I was also a borderline candidate for MD programs and I honestly wouldn’t want to apply again. From what I’ve seen, this process is too random to gamble away an acceptance. Everyone really just needs to chill out. Is it ideal? No. But programs that have been accepting osteopaths for years aren’t going to just stop. The specialties that have been traditionally DO friendly are still on the table. The game has just changed a little bit.
 
Feb 13, 2020
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Other than 4-5 years of required service, what would be a downside. I was actually considering that at one point.
downside like you said is the 4-5 years of payback time maybe more depending on how long your residency is, less pay as military physician, not having control of where you're sent, possible gmo if you're navy, etc. but yeah again if you're an incoming DO student who wants to at least have a chance at ortho or derm and you're okay with all of that, who knows it might be the way to go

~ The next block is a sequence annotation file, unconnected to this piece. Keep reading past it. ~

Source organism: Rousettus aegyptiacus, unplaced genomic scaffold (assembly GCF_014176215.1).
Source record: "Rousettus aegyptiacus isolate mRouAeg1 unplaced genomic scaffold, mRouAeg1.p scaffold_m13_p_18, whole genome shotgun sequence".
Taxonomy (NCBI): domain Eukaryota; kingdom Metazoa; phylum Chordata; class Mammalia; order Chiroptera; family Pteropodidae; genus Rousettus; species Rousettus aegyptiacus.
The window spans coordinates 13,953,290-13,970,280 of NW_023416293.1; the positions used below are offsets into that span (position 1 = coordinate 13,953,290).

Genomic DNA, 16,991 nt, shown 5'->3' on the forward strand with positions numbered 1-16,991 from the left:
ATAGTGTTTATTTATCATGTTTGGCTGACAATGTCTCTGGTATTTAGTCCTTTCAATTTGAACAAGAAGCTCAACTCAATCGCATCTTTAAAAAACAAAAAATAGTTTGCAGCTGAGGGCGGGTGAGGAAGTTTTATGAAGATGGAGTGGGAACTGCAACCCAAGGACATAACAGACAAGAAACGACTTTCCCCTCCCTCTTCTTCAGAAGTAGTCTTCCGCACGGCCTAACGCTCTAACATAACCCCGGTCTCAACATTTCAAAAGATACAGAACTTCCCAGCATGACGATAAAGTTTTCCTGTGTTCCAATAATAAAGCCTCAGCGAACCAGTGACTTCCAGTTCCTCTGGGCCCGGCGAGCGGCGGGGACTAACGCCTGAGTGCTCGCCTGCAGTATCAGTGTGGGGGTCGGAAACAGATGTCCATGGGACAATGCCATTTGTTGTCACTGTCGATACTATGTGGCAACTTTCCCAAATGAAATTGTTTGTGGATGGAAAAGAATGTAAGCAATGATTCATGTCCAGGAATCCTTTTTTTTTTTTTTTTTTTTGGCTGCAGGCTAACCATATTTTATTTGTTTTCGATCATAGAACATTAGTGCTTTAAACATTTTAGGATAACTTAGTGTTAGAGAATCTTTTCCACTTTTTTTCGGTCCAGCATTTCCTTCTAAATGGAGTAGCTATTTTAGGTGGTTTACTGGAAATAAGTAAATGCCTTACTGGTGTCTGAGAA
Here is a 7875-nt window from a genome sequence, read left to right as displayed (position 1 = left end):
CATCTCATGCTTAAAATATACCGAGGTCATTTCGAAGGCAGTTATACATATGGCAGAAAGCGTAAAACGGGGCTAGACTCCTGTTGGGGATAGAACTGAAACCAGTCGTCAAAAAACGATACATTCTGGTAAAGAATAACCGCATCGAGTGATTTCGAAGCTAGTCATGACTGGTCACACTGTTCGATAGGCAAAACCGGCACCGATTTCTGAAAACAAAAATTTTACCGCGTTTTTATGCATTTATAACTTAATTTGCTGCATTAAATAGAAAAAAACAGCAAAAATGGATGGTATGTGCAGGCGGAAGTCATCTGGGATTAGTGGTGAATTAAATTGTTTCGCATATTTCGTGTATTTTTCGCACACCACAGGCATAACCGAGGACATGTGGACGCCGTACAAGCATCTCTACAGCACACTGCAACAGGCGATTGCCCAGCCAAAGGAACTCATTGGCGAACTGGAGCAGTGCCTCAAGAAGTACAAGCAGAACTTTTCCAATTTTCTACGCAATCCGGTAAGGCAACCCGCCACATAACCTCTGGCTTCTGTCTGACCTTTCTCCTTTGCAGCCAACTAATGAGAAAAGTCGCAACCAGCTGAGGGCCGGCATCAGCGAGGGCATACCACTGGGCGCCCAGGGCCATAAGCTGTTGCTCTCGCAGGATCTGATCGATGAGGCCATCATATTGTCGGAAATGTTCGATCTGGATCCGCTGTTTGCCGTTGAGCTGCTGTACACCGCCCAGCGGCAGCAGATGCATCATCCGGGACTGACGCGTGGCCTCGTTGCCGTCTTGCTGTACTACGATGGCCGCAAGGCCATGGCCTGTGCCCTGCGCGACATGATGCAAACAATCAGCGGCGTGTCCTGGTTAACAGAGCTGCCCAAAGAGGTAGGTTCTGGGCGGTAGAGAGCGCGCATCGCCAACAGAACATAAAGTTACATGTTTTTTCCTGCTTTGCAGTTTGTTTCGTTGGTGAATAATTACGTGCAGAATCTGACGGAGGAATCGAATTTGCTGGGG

May 9, 2019
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Other than 4-5 years of required service, what would be a downside. I was actually considering that at one point.
You should check out the Mil med stuff on here lol.
 
Feb 10, 2020
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If anything, the step 1 change makes the tuition at CCOM even less attractive. If all DO programs are considered on a level playing field by PDs, why pay more for what would probably be a marginal difference in resources. If I were you I would try to hop on the research track at COMP-NW early on and get to work. Not to mention the large amount of 4th year rotations will likely play into our favor more than ever now.

I was also a borderline candidate for MD programs and I honestly wouldn’t want to apply again. From what I’ve seen, this process is too random to gamble away an acceptance. Everyone really just needs to chill out. Is it ideal? No. But programs that have been accepting osteopaths for years aren’t going to just stop. The specialties that have been traditionally DO friendly are still on the table. The game has just changed a little bit.